Sony Xperia 10 and 10 Plus hands-on: midrangers with displays for miles

Xperia 10 and 10 Plus Hands-on
At MWC 2019, Sony’s shown us a push to simplify its Xperia phone lineup and focus more on users and creators. With the Xperia 1 leading the flagship effort and the Xperia 10 and 10 Plus sent to hold down the mid-range sector, this will be anything but a cake walk – especially for the latter two devices; the mid-range category is packed with value.

As successors to the Sony XA2 and XA2 Ultra, the Xperia 10 and 10 Plus have a decent foundation to build from, and introducing 21:9 displays is a move that could push the Xperia 10’s into people’s radar, or right off of it.

21:9 displays facilitate new dual-screen app shortcuts

They’re pretty tall too..

Going with the theme of a more unified lineup, the Xperia 10 and 10 Plus look much like their flagship sibling, the Xperia 1, thanks largely to the tall, 21:9 displays. Clocking in at 6 inches on the regular and 6.5 on the Plus, the Xperia 10’s are long, slender devices with very slim bezels everywhere but up top – a trend we’re glad to see improving and proliferating across Sony’s mobile lineup. They’re light handsets with even weight distribution, which helps a bit to mitigate the awkwardness of using such tall devices, though it will take some getting used to – for our hands and the software alike.

Sony’s assured us that most popular apps should adopt well to this new ratio, but invariably there will be some growing pains, so to speak, with app compatibility. Media content in the 21:9 aspect ratio can be found in apps like Netflix, Amazon Prime Video, and YouTube while games like Asphalt 9, Fortnite, and Arena of Valor have all worked with Sony to efficiently utilize this new screen ratio.

Tapping into that big screen, you’ll find a rather “stock-looking” version of Android 9 Pie running the show. Sony wants to make sure you get the most out of the extra display real estate and has added a new feature to Side Sense. This bit of software, first seen first in last year’s Xperia XZ3, offers a slim bar on the side for gesture-based navigation, shortcuts to frequently used apps, and now shortcuts to dual-screen app pairings. The company also says it’s been working with Google’s Assistant to add support for opening multi-window apps by the sound of your voice.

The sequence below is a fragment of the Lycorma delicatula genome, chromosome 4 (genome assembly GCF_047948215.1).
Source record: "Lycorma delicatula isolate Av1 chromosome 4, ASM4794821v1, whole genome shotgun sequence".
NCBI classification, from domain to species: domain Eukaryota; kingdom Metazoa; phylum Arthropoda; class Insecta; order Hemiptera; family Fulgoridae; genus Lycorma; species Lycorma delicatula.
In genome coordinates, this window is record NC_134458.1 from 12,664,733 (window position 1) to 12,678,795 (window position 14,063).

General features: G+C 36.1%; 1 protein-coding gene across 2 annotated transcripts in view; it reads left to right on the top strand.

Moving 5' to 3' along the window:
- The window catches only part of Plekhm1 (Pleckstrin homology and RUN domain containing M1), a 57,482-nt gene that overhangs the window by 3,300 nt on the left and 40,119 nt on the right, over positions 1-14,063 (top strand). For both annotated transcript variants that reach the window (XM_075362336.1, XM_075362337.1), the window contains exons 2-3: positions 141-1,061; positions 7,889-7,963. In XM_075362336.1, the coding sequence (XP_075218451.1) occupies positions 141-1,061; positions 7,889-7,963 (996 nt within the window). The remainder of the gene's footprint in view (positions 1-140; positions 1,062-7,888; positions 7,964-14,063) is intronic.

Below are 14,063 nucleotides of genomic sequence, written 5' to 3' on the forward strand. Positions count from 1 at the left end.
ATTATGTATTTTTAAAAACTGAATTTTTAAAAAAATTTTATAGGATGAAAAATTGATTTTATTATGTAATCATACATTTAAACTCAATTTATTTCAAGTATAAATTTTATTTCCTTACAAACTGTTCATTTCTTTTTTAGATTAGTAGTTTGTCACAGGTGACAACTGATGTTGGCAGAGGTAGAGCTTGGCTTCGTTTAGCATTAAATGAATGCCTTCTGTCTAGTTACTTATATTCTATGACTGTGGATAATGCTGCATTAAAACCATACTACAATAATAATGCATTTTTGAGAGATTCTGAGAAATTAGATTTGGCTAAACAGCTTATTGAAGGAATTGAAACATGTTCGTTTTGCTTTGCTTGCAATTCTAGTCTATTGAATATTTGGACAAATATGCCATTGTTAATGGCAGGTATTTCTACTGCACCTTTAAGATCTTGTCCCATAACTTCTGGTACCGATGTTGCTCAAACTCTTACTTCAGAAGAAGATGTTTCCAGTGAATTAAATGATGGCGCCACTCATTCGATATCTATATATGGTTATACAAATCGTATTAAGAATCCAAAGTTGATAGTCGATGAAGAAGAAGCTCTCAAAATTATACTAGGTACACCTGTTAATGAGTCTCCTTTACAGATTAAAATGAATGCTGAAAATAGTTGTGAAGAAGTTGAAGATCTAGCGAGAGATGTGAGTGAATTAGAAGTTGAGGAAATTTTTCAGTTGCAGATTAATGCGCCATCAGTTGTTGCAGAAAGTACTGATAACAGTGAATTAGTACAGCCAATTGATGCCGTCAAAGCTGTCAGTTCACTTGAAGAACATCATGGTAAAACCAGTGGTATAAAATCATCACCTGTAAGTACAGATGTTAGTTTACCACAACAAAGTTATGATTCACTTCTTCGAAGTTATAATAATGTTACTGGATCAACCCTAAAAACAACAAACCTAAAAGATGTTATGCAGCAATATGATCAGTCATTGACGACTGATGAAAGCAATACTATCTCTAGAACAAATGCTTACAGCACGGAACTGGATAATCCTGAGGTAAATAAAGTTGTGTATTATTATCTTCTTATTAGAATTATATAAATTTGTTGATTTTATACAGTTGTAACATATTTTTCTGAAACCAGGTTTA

While the latter may prove a sometimes-useful trick, the former comes off as redundant, adding little value to Android’s stock gestures and functions. We’re not huge fans of Android 9 Pie’s gesture navigation either, so it’s a shame Sony couldn’t provide a better experience.

64 GB starting storage and adequate processing should provide well for most

Under the hood, we’re looking at Qualcomm’s Snapdragon 630 on the regular Xperia 10 and an SD 636 on the Plus, paired with 3- and 4-GB RAM, respectively. Both have 64 GB storage with the option to expand to 512 GB via MicroSD card. They’re not powerhouses, of course, but the OS is packing light, so we don’t anticipate either of these devices to get bogged down too easily.

What would truly add some value, though, is battery life; with the extra length, some bigger batteries would’ve been a nice move to help facilitate this. Packing a 2,870 mAh battery on the regular and 3,000 on the Plus, we hope that this mid-range processor configuration and minimalist OS can add up to multi-day battery life – something consumers are increasingly learning they don’t have to settle for less than in this price range – but we won’t hold our breaths on it. Bigger batteries would’ve certainly been a better bet.

Dual cameras, high ISO’s, and 4K recording, but no Cinema Pro editing suite

In back you’ll find dual-camera setups – 12- and 8-MP sensors on the Plus, and 13- and 5-MP’s on the regular. While the regular uses its dual-shooters only for bokeh modes, the Plus offers one of the few step-ups, with the ability to do optical zoom, as well as bokeh modes.

Still, we find some of Sony’s signature features like 12800 ISO capabilities in photos and 3200 ISO for video, bolstering 4K video recording on both. Add stereo recording to the mix and you should have a pretty decent camcorder on hand with either of the Xperia 10’s.

Unfortunately, we don’t seem to have the suite of video editing tools known as “Cinema Pro” like we do on the flagship, Xperia 1.


Sony’s got its work cut out for it, but luckily it also has capital to blow. Hopefully, this streamlining in names also means a more focused push on its most viable devices. The Xperia 10 and 10 Plus seem like small steps in the right direction, and although consumers and critics alike may be nonplussed, a solid showing in the camera and battery life departments could maybe hold our interest for what Sony trots out next year. Still, even with its fans, without any carrier partnerships – prepaid or post – this could prove another tough year for the company’s mobile business.

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